Universal Access (Accessibility)
- Accessibility: being able to access something (implies disability)
- Universal Access: making sure everyone can use something (inclusive of all)
Inclusive design: designing to covere the needs for everyone, keeping in mind any special situational, temporary, or permament accomodations
- Microsoft has an amazing document (PDF) on this exact topic.
Cockpit-related accessibility documents
- Installing NVDA on Linux
- ChromeVox HowTo (easier to install & set up on Linux — but, caution: it's not what our users will be using)
- Accessibility Fundamentals with Rob Dodson (video)
- MDN Accessibility overview
- "Accessibility is hard" intro @ ALLY Project
- ARIA Authoring Practices: A "cheat-sheet" reference to make sure widgets (both built-in and custom-made) are accessible.
- Simply Accessible articles
- Building an Open Source React Component: Why and How I Made
- The A11Y Project: A community-driven effort to make web accessibility easier
- WebAIM: Non-profit to help make the web more accessible
Screenreader survey results
Section 508 is law in the USA, to ensure everyone can use something.
- HTML checklist:
- Development Methodology for Section 508 Compliance (pdf)
- summary: use 0 or -1, but nothing higher
- Skip link
ARIA stands for Accessible Rich Internet Applications.
- ARIA @ MDN
- "First rule of ARIA club" is to not use ARIA, unless there's no other way (that is: if there's a semantic element that provides the feature, use that instead — it's much prefered and simpler than marking up everything with ARIA)
- Landmarks: HTML5 vs. ARIA
- AIRA tabs (danger!)
Don’t Use ARIA Menu Roles for Site Nav
- "A properly-coded web page navigation menu needs no ARIA. Once you add ARIA, however, you have put yourself on the hook to handle some complex interactions."
- "Somehow many developers have come to the conclusion that a web page is inaccessible unless it uses ARIA. This is a combination of patterns that do not use semantic HTML, a misunderstanding of ARIA, and not having practical experience with assistive technology."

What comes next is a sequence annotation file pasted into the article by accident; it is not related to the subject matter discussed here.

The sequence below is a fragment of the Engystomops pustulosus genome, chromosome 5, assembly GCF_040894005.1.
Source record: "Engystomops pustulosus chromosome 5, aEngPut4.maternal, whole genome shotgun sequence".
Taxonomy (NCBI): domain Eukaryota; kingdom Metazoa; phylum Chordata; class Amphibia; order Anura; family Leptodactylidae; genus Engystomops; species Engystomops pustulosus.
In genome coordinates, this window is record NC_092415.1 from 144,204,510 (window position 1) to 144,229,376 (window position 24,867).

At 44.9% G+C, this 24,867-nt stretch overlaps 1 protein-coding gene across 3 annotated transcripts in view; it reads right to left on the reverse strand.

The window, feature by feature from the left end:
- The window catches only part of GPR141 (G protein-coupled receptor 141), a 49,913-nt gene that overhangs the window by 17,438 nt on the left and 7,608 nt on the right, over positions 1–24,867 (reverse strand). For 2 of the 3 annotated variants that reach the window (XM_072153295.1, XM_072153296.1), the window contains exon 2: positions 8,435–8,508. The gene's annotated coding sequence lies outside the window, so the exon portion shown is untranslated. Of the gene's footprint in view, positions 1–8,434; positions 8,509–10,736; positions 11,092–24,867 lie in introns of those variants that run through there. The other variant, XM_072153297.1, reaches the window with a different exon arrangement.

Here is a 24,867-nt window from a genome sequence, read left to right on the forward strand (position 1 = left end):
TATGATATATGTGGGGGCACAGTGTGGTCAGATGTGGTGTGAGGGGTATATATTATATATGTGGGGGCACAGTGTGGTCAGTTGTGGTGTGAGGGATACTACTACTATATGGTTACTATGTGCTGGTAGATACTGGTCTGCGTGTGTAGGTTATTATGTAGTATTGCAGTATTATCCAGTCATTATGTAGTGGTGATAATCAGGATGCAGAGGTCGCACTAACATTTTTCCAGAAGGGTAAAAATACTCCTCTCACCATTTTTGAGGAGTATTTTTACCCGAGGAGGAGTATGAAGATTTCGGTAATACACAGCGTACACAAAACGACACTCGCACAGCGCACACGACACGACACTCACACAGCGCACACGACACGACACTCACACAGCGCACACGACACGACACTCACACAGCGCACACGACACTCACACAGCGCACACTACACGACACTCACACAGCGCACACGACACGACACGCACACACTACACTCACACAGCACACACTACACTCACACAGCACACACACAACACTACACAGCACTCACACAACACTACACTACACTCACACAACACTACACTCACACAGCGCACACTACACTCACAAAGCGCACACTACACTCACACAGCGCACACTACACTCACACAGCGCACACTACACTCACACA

- "Tutorials often get it wrong, such as the always useless W3 Schools in its Bootstrap documentation. Not that Bootstrap is off the hook, given that its 2.x documentation recommended menu roles and I still see that code copy-pasted into projects today."
- React documentation: Accessibility
- Creating accessible React apps
- Getting Started with Web Accessibility in React
React-specific a11y testing
- eslint-plugin-jsx-a11y: Static AST checker for a11y rules on JSX elements
- react-axe: Accessibility auditing for React.js applications
- react-a11y: Identifies accessibility issues in your React.js elements
axe-webdriverjs: Provides a chainable aXe API for Selenium's WebDriverJS and automatically injects into all frames
- react-axe-webdriverjs-demo: A demonstration of using axe-webdriverjs with a React application
- aXe Extension: https://addons.mozilla.org/en-US/firefox/addon/axe-devtools/
- WAVE (WebAIM): https://addons.mozilla.org/en-US/firefox/addon/wave-accessibility-tool/
- Tota11y: Accessibility toolkit: https://addons.mozilla.org/en-US/firefox/addon/tota11y-accessibility-toolkit/
- Based on Tota11y by Khan Academy: https://khan.github.io/tota11y/
- a11y.css: https://ffoodd.github.io/a11y.css/
- There's a bookmarklet on the page, letting you run it like an add-on (sort of), instead of adding it on the dev site. Be sure to select "English", click "Generate", and then drag and drop the "Grab your bookmarklet" to your bookmarks (or bookmarks bar).
Desktop screen reader
- Orca is included in GNOME
speech-dispatcher-fliteadds a better voice for Orca (which is used once it's selected)
orca -slets you configure Orca, including the voice used
Web screen reader
- Epiphany (GNOME-Web) can use Orca
- Chrome has a plugin called ChromeVox